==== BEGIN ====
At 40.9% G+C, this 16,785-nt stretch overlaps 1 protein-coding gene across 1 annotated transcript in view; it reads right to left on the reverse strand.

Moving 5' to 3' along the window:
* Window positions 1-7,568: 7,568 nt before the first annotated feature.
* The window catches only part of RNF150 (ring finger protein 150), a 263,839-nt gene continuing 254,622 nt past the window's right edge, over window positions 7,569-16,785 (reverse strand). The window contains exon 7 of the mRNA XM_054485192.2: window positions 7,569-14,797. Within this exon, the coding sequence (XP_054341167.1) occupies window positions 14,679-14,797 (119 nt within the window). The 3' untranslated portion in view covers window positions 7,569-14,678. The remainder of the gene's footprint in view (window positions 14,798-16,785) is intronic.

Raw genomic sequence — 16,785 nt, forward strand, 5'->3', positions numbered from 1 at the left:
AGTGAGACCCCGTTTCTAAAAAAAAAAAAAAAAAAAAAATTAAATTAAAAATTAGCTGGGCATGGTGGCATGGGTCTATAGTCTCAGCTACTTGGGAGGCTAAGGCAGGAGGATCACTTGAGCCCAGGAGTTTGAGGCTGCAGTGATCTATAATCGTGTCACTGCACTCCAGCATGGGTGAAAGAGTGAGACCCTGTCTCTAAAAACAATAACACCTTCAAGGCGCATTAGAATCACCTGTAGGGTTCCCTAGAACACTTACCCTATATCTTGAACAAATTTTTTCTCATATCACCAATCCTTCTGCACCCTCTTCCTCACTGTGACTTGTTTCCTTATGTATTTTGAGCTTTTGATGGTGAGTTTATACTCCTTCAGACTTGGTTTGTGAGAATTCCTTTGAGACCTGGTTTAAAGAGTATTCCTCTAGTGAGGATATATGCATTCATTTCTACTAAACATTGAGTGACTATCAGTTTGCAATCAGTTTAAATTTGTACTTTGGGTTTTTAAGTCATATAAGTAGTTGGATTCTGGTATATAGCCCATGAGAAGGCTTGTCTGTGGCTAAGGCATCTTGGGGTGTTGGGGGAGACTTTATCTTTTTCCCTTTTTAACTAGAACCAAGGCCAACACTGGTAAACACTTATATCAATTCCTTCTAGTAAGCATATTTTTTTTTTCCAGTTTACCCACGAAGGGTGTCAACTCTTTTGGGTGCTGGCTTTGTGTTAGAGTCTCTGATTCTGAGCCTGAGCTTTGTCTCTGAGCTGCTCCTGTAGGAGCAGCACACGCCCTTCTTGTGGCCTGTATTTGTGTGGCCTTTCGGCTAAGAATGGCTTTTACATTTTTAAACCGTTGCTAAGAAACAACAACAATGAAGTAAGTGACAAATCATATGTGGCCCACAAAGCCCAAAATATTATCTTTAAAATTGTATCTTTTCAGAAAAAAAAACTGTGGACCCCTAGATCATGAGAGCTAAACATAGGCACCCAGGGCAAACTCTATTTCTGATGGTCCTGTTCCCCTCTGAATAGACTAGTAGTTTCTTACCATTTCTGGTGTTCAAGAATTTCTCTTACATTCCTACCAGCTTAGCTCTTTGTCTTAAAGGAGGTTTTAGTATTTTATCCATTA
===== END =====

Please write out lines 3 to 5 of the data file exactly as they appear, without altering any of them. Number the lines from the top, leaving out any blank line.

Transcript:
* Window positions 1-7,568: 7,568 nt before the first annotated feature.
* The window catches only part of RNF150 (ring finger protein 150), a 263,839-nt gene continuing 254,622 nt past the window's right edge, over window positions 7,569-16,785 (reverse strand). The window contains exon 7 of the mRNA XM_054485192.2: window positions 7,569-14,797. Within this exon, the coding sequence (XP_054341167.1) occupies window positions 14,679-14,797 (119 nt within the window). The 3' untranslated portion in view covers window positions 7,569-14,678. The remainder of the gene's footprint in view (window positions 14,798-16,785) is intronic.

Raw genomic sequence — 16,785 nt, forward strand, 5'->3', positions numbered from 1 at the left: